As a comparison, just four years later, Chios sent 100 trirremes to the Battle of Lade, and they probably had several more to defend the town while the fleet was out. Each ship was sent with a compliment of 40 hoplites (or epibatai, which are a kind of Marines which could work both at naval battles or to form a phalanx on the ground) instead of the usual 10 in later, Delian League times. Samos sent 60 trirremes, Mytilene sent 70, and gave 8 more to Histriaios, Aristagoras's father, who became a Hellespont pirate.

The total war navy the Ionians could gather to the battle of Lade--which is, by necessity, lower than the total available at the moment, and the quid is in assessing how much smaller than the full navy it was--was composed of 353 trirremes, full of fighters.

An equivalent fleet gathered at the time in the Continent would have seen Athens 40 ships, Eritrea 5-10, Corinth probably was the most powerful navy at the time (let's suppose double the Athenian, 80), and not many more cities would have had big navies, their war bussinesses mostly conducted by land troops...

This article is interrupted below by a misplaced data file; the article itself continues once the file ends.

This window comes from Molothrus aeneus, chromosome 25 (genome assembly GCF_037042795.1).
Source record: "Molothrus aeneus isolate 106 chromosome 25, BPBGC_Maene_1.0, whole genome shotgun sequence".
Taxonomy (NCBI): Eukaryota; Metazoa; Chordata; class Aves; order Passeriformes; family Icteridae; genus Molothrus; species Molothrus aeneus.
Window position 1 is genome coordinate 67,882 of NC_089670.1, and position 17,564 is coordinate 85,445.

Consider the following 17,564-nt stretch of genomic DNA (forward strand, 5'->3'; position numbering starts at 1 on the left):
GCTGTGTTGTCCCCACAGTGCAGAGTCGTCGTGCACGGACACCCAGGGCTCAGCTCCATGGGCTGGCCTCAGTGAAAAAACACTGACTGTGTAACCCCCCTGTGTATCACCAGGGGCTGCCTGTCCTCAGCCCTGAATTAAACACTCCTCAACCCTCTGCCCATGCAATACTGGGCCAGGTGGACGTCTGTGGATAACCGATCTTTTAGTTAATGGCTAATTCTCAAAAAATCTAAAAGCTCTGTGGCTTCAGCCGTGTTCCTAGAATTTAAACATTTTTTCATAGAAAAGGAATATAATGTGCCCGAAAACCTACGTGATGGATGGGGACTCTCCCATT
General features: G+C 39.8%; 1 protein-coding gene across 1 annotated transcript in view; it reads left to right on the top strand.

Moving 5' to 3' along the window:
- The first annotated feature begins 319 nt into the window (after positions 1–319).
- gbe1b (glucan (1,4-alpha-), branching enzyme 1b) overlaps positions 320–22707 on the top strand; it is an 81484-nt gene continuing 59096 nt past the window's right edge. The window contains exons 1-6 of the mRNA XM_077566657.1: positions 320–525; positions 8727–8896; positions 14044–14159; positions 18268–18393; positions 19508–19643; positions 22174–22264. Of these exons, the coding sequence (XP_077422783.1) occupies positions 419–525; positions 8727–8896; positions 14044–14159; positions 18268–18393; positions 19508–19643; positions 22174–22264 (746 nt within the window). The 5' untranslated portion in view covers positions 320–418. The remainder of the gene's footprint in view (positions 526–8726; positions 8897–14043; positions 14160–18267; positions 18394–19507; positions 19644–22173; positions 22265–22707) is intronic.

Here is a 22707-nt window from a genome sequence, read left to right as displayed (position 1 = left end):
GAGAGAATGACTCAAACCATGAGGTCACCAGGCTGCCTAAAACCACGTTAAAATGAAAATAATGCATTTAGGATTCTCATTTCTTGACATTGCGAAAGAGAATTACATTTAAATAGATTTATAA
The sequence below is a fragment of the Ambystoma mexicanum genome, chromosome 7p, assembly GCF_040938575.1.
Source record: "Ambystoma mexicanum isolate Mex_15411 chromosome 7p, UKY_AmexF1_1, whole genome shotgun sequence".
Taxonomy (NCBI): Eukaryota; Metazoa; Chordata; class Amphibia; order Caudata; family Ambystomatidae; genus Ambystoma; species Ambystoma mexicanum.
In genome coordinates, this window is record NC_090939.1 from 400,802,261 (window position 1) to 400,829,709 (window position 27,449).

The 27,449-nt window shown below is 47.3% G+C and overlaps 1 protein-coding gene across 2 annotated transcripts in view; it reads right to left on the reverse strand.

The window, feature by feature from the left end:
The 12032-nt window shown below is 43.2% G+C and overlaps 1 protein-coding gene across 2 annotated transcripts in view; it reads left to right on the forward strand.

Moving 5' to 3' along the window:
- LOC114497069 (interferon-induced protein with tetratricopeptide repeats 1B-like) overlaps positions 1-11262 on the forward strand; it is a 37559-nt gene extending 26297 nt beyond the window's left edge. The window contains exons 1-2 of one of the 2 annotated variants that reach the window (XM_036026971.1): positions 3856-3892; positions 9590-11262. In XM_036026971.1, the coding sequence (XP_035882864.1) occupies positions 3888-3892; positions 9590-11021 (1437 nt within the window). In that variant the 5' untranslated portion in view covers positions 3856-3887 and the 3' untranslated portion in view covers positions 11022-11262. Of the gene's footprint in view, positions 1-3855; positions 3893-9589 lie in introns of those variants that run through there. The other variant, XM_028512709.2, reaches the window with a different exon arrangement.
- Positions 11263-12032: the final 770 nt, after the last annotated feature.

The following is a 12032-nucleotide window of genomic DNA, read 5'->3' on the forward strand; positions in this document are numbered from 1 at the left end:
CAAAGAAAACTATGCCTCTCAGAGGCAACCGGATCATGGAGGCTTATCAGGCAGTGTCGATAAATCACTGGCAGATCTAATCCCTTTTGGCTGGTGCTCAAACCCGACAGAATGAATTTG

So the Ionians were powerful, prosperous, and conducted their bussiness with success, even under Persian rule, until they lost access to the enporion in Naukratis, after Great King Cambyses II took over Egypt ca. 525-4. The decreased revenue from such an important market must have been a strong blow to the Ionian cities, and it may have threatened their ability to keep their high life-style and paying their taxes to the satraps.

My thinking goes in the following direction: while the cities in the Panionion (the Dodekapolis) were able to get together a big hoplite army, they weren't as motivated to do so until the Athenians arrived in Ephesos. After the sack of Sardes, and the Battle of Ephesos, the Ionian, Karian, etc cities were pretty busy defending themselves from the Persian army which was striking the rebel cities in many simultaneous fronts, and the possibility of a big, grand, final land battle was denied because they could not move their land armies to get together. Therefore a naval battle was proposed, which the Persians, probably led by Prince Datis (of Marathon fame) after recovering the insurrect territories on Chiprus and Karia, didn't fail to accept.